‘I don’t want to be emotional but this is one of the greatest moments of my life,” declared Nelson Mandela upon meeting the Spice Girls in 1997. So I like to think he would have appreciated the livelier aspects of his funeral observances. The Prince of Wales, who was also present on that occasion in Johannesburg, agreed with Mandela on the significance of their summit with the girls: “It is the second-greatest moment in my life,” he said. “The greatest was when I met them the first time.” His Royal Highness and at least two Spice Girls (reports are unclear) attended this week’s service in Soweto, and I’m sure it was at least the third-greatest moment in all of their lives. Don’t ask me where the other Spice Girls were. It is a melancholy reflection that the Spice Girls’ delegation was half the size of Canada’s, which flew in no fewer than four Canadian prime ministers, which is rather more Canadian prime ministers than one normally needs to make the party go with a swing.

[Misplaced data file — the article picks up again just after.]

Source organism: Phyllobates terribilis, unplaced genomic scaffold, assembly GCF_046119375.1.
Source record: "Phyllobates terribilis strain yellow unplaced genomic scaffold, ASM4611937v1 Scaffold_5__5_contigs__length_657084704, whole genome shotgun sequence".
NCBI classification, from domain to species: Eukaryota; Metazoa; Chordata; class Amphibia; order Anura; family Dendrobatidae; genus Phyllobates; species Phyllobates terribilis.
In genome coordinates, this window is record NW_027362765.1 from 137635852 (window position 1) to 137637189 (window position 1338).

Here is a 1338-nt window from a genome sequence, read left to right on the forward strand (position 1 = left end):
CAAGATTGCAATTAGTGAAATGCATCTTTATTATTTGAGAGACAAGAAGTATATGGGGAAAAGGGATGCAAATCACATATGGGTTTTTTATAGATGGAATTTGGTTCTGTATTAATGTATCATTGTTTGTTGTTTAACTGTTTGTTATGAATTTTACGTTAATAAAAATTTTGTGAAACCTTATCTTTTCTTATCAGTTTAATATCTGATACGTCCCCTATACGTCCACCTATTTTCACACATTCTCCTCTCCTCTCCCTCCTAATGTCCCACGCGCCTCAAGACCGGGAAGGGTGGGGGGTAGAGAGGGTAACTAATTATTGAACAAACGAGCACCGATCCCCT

But the star of the show was undoubtedly Thamsanqa Jantjie, the sign-language interpreter who stood alongside the world’s leaders and translated their eulogies for the deaf. Unfortunately, he translated them into total gibberish, reduced by the time of President Obama’s appearance to making random hand gestures, as who has not felt the urge to do during the great man’s speeches. Mr. Jantjie has now pleaded in mitigation that he was having a sudden hallucination because he is a violent schizophrenic. It has not been established whether he is, in fact, a violent schizophrenic, or, as with his claim to be a sign-language interpreter, merely purporting to be one. Asked how often he has been violent, he replied, somewhat cryptically, “A lot.”